MBA not a yardstick to judge entrepreneurs

By siliconindia   |   Tuesday, 07 April 2009, 03:29 Hrs   |    27 Comments
Printer Print Email Email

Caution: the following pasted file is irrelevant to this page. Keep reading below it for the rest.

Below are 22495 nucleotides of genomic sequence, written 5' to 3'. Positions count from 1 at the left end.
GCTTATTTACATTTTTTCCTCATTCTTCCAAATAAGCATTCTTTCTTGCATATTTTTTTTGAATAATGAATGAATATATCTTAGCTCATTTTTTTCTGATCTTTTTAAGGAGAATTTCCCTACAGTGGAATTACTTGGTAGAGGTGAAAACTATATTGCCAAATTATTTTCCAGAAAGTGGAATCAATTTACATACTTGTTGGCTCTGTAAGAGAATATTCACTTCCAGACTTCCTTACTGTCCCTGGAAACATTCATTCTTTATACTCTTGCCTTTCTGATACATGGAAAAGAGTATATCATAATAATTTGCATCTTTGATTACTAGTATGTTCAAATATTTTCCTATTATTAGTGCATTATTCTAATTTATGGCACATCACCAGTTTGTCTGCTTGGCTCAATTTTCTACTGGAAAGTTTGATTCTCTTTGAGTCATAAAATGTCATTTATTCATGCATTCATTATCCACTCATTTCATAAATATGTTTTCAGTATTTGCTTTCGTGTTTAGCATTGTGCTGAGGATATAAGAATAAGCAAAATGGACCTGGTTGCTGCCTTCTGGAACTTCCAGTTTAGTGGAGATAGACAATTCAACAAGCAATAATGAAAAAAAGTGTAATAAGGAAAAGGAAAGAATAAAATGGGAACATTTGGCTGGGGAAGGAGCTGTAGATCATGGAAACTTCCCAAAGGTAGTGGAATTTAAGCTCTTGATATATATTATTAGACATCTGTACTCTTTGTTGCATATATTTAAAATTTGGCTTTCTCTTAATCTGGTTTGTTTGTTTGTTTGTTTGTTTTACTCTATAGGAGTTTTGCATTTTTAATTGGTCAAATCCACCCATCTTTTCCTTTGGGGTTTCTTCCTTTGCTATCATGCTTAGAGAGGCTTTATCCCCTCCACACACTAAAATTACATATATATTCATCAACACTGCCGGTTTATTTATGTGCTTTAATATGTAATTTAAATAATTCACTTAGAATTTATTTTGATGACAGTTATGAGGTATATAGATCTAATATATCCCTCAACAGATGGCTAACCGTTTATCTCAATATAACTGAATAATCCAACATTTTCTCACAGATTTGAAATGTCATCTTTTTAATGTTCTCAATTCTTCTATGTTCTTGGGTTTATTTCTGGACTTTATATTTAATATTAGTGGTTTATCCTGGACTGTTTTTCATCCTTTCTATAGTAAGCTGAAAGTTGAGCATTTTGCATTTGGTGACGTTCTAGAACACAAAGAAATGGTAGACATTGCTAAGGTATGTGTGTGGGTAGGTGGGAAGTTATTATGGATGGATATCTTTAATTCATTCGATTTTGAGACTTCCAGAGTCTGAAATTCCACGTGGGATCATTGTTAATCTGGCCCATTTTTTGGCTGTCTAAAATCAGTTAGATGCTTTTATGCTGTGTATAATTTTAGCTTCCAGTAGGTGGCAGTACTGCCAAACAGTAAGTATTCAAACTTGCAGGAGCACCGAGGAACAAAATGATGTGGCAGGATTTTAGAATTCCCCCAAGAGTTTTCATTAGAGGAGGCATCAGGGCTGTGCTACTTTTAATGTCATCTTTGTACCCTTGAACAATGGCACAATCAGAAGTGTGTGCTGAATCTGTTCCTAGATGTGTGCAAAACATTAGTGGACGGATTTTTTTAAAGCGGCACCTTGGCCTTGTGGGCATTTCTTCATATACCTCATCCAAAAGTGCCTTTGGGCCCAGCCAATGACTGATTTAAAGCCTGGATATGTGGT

New Delhi: For last some months, there has been a debate on whether an MBA degree is needed to shine in any business. The story of an investment broker Anvar Hajibhai Heranja is disputing the need of an MBA to do a successful business. Heranja, 24, from Rajkot is a school drop-out. After 10th standard, he could not pursue the education due to financial constraints in the family. He joined his cousin's trading business and worked there for three years. After learning a lot about the business, Heranja launched JD Investments, a stock broking, investment and trading firm, which has garnered 148 loyal clients over the past one year. "I understood basic numbers and that was enough for me. One only has to have interest-education doesn't really matter," Heranja says. Now, as one of the shortlisted entries -a proposal on Shariah complaint investments- Heranja is looking forward to guidance in the Power of Ideas mentoring sessions. Out of the 1,000 shortlisted participants in the Economic Times Power of Ideas contest, a majority (56 percent) of the entrepreneurs come with no professional qualification. Of these, 40 percent have a graduate degree or less. Heranja's experience proves that enterprise isn't the preserve of those who went through formal educational training. For the majority of others, it was a combination of courage, an appetite for learning, and sheer hard work that helped them achieve what they have today. Gautam Adani, the owner of Adani Group, is also a success story sans MBA. In the early '80s Adani, a matriculate from a Gujarati-medium school, went to Mumbai where he started working in a diamond-processing unit and steadily made his way up, eventually running his own businesses. Today, he lords over the approximately Rs 24,000 crore Adani Group spanning industries such as edible oil, coal mining and trading, power, oil and gas exploration, export and import of pulses and fruits, and port development. Many actually believe missing out on professional education was good for them. Naren Parasuram is an apt example. After finishing school, he applied at an engineering college but when he was declined his choice of stream, he chose to quit. In 1986, Parasuram started an outdoor advertising business with technologies that were new at that time and continued in the business till a few years ago. Today he drives around in a Porsche and has been developing a unique low-cost innovation in rural housing, which is among the 1,000 shortlisted ideas.